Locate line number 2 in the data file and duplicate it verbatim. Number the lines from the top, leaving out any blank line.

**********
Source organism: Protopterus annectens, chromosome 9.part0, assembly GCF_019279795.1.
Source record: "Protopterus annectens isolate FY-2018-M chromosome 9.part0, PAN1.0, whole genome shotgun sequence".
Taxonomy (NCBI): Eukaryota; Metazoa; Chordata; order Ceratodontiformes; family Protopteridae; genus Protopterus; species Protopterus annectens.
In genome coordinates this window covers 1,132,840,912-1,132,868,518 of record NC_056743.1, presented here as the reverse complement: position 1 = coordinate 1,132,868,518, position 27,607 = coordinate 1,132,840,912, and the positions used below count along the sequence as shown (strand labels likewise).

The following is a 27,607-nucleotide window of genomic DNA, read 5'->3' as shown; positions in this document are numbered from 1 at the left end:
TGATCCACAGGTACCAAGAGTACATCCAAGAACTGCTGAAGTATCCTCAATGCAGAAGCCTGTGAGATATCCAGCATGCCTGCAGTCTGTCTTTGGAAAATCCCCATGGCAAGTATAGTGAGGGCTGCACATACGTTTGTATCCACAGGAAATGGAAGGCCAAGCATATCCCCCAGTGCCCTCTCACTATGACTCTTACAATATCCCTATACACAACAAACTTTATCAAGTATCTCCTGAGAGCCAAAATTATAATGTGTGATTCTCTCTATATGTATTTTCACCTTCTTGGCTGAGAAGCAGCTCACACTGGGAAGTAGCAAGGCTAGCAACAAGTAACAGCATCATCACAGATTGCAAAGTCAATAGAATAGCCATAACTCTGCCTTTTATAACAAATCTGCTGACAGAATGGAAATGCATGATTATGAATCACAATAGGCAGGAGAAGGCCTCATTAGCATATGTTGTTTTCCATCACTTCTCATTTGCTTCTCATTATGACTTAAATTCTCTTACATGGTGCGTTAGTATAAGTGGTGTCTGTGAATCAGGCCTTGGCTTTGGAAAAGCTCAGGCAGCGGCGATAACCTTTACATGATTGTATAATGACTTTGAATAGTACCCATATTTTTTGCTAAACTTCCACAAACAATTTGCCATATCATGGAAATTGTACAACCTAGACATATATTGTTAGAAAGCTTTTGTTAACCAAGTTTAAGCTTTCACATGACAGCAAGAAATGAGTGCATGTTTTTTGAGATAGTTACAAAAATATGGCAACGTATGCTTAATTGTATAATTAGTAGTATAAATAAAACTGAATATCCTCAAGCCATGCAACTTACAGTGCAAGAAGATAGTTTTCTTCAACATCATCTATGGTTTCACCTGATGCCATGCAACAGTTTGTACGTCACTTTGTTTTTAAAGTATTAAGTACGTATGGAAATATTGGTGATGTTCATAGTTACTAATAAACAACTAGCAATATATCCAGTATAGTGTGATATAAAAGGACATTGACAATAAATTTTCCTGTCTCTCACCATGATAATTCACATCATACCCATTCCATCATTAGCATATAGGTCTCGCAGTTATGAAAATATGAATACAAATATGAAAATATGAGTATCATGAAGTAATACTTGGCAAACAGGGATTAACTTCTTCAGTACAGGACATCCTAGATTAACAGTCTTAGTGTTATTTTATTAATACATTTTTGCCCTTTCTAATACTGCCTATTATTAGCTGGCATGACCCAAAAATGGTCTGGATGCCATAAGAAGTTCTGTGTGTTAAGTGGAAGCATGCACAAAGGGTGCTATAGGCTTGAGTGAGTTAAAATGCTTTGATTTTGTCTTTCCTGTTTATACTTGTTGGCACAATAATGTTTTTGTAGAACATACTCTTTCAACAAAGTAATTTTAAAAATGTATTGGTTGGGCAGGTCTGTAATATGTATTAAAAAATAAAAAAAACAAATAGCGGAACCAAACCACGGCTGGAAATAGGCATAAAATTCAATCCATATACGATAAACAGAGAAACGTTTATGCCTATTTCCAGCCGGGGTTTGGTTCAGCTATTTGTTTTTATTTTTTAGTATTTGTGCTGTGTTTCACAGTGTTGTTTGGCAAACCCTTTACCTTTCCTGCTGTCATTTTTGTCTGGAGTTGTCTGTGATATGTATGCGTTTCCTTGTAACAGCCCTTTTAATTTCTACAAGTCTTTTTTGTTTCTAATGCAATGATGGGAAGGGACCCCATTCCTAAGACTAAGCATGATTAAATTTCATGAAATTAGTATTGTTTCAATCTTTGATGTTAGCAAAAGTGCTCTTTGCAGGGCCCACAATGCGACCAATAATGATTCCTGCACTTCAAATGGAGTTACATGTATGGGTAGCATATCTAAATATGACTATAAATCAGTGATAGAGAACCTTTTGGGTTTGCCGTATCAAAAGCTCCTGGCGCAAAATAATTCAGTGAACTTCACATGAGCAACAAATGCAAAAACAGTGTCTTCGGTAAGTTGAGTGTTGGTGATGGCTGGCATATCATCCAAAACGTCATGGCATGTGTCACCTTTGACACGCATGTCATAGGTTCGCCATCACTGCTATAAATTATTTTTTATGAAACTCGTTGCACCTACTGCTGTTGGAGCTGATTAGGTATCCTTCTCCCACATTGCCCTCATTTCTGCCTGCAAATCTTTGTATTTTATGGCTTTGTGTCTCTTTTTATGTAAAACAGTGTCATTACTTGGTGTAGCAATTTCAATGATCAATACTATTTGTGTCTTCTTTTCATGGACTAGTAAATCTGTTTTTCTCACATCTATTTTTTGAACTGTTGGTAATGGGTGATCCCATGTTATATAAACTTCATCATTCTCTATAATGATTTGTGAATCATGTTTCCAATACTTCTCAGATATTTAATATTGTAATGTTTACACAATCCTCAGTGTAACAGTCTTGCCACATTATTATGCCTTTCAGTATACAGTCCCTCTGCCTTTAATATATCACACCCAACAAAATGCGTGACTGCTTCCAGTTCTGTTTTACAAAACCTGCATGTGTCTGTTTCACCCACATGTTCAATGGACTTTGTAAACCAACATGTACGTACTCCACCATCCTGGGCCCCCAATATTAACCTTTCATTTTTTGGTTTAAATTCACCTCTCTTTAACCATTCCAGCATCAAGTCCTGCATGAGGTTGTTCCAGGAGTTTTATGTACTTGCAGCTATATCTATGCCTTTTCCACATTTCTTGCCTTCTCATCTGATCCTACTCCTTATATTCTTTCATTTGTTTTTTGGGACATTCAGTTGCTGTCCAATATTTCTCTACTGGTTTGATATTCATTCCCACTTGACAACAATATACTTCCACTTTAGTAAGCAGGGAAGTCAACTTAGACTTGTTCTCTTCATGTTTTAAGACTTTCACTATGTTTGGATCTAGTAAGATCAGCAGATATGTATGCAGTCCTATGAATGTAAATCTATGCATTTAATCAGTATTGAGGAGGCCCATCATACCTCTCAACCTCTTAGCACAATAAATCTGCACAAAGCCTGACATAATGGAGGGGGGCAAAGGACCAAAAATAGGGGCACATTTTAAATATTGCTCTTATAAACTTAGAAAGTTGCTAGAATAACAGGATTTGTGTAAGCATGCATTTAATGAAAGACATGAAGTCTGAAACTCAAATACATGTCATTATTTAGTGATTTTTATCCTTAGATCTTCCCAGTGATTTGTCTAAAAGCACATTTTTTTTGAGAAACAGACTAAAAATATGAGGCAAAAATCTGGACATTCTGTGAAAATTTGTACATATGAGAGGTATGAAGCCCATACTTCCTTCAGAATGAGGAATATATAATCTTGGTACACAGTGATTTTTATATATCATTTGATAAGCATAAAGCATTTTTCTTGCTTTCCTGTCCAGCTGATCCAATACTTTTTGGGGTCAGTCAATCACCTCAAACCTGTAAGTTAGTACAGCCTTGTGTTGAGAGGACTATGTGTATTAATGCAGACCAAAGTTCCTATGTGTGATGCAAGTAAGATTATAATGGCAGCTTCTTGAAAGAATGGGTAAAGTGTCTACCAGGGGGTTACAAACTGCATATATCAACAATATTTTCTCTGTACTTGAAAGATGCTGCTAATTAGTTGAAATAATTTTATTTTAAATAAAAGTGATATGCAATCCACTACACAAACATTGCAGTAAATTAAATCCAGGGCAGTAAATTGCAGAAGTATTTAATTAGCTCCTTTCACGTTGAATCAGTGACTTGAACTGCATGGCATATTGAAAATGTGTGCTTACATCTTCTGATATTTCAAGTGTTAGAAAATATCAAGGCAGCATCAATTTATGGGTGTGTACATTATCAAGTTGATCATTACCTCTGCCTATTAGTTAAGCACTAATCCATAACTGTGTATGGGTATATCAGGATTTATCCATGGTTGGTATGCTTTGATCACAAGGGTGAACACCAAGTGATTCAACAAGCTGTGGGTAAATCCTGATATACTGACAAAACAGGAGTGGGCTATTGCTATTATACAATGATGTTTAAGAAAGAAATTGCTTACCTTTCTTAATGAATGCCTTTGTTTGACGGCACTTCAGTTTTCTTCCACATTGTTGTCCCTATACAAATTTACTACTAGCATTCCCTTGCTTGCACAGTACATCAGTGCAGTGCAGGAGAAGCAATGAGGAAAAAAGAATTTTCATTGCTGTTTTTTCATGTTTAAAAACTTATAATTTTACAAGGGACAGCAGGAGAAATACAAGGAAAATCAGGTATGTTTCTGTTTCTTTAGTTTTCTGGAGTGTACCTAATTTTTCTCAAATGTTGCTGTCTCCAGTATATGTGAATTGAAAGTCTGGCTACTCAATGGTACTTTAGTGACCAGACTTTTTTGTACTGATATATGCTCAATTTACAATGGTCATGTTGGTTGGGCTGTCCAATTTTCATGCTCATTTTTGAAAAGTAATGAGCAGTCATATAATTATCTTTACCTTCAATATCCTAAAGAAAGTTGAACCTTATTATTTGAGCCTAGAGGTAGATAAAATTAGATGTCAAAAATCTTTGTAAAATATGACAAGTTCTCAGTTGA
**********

Source record: "Protopterus annectens isolate FY-2018-M chromosome 9.part0, PAN1.0, whole genome shotgun sequence".